ADHD meds - doctor out of state

My 20 year old goes to school in the Midwest. He was recently diagnosed with ADHD by a psychiatrist there and has started taking medication (with much success). His doctor cannot prescribe the meds in California and will not give him more than a 30 day supply. My son will be home for summer vacation for almost 4 months and is telling me we need to find a doctor in CA who can prescribe them for him. He does not have a primary care doctor here any more because when he went to college, we changed insurance, so he would be starting fresh. So I’m wondering how other families handle this type of situation? Primary care doc? Psychiatrist? Online prescriber? I’m not sure where to start. Thanks in advance for any leads. 

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Hello! I know that in the past, if the prescription is at a large drugstore that exists in both places: like CVS for example, then the Rx can be at CVS in another state, but the refill can be picked up at CVS in this state. However, the bigger issue might be licensing of the physician. For example, let's say that he is requiring that your kid have a monthly appointment in order to get the next month's meds. While telehealth might seem a way out of that, if your kid is located in CA, the doc needs to be licensed in CA is my understanding--even when doing telehealth. Hopefully the doc is willing to put refills on the med (you can't pick a refill up too early so the gatekeeper for over-medicating is the pharmacy) and does not require telehealth appointments.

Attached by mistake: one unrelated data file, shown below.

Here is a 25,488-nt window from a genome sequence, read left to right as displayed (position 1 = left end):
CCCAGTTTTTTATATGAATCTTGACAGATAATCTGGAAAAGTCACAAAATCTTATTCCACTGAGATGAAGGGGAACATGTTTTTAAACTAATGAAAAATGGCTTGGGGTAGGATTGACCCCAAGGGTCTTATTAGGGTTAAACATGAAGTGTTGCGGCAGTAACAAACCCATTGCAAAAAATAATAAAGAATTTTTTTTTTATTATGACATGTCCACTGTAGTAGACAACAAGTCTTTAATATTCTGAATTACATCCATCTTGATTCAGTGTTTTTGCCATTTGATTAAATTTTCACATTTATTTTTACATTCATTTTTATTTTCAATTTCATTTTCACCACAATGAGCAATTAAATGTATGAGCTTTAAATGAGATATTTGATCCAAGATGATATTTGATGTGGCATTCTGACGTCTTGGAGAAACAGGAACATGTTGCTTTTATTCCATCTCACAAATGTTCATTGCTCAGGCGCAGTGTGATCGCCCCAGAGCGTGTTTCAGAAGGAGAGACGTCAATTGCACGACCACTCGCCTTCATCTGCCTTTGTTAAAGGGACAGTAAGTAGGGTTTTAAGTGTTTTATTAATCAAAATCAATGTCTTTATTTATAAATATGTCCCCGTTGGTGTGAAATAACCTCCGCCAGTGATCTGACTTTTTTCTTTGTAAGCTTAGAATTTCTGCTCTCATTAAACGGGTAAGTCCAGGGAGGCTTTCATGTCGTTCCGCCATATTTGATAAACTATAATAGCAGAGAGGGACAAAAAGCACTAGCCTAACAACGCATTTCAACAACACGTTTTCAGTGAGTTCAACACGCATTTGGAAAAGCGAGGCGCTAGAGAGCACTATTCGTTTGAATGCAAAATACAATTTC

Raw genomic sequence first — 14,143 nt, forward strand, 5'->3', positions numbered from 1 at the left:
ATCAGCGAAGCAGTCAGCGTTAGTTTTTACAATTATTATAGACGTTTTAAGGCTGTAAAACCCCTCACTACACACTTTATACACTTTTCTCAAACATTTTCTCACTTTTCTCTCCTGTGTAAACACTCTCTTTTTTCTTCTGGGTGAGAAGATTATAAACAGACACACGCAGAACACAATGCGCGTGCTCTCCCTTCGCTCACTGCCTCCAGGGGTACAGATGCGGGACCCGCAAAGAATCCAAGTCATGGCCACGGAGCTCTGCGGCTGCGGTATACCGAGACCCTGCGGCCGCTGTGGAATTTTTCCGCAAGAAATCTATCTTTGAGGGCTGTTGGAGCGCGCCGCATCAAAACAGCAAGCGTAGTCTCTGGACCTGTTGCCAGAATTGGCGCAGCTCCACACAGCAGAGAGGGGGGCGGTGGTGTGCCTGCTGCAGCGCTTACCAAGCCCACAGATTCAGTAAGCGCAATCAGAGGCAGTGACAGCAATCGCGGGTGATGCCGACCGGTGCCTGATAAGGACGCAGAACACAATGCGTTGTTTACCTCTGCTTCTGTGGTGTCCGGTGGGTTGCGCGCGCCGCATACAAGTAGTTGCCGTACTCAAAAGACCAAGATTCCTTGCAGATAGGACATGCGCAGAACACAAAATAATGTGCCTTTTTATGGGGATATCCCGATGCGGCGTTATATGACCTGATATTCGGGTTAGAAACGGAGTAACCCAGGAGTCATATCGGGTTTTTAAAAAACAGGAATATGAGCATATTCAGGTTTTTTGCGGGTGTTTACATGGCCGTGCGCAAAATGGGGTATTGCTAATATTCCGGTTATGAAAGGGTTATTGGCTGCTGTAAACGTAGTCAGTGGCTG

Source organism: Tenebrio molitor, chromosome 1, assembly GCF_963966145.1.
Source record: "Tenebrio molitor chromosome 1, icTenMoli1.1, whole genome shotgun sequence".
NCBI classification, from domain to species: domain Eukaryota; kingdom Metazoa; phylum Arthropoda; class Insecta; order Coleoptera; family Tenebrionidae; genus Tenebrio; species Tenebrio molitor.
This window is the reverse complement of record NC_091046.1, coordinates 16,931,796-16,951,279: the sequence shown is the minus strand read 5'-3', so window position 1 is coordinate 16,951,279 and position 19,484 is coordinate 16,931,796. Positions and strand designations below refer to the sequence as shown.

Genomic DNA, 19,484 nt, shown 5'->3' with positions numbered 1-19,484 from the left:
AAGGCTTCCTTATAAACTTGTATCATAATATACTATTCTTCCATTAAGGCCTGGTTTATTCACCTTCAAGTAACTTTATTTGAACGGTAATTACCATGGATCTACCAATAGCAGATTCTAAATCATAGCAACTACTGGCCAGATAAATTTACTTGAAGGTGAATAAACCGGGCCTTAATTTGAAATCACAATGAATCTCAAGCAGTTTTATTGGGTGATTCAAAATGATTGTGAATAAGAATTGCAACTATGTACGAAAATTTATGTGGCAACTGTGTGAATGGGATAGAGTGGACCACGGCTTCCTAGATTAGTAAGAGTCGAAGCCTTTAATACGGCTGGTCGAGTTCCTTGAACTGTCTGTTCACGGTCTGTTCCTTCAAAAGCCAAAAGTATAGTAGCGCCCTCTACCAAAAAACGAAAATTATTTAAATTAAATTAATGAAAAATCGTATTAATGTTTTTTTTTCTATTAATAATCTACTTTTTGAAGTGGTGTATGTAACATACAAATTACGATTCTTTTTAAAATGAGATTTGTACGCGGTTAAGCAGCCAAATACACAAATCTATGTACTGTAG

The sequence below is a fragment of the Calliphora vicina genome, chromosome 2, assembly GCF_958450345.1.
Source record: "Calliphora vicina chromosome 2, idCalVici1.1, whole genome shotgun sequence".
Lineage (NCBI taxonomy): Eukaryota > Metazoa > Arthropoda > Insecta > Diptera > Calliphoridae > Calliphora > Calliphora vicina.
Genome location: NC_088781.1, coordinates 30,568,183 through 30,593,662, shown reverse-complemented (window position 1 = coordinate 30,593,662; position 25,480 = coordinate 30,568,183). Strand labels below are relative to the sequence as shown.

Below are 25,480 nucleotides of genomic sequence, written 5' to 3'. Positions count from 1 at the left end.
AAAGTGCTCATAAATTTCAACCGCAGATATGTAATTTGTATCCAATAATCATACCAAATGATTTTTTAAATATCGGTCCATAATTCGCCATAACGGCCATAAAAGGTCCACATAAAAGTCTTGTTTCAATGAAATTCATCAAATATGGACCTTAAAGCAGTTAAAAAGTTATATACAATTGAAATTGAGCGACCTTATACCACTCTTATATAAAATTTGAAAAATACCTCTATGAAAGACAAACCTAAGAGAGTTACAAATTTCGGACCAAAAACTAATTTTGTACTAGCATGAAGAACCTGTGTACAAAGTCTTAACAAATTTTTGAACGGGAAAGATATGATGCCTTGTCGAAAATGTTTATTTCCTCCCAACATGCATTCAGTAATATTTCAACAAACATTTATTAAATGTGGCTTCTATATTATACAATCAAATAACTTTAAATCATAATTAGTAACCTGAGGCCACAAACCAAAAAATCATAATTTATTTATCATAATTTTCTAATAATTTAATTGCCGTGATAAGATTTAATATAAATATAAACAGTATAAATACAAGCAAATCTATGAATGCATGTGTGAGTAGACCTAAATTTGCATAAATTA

We have Kaiser insurance, and our 17-yr-old has ADHD. She was diagnosed at Kaiser, and since then has gotten Adderall through her pediatrician.  A primary-care doctor should be willing to prescribe so long as you have a documented diagnosis.

Note that there is a lot of concern about college kids abusing ADHD drugs, and if your son is on stimulants, he will get pressured to share or sell them.  If he's in a dorm, and maybe even if he's not, he should get a lock-box for his prescription.

Because Adderall is a controlled substance, Kaiser won't mail it to us (have to go to the pharmacy), and every refill involves signing a controlled-substance form.

There are also frequent shortages of Adderall.  Although we're allowed a 100-day supply under Kaiser policy, lately we've only been able to get 30 days due to shortages.


You cannot transfer C2 controlled substance medications. Even if it is at the same chain. The prescriber must be licensed in California. Many chains will not take prescriptions for controlled substances from telehealth prescribers. Best bet is a psychiatrist or primary care doctor where you live.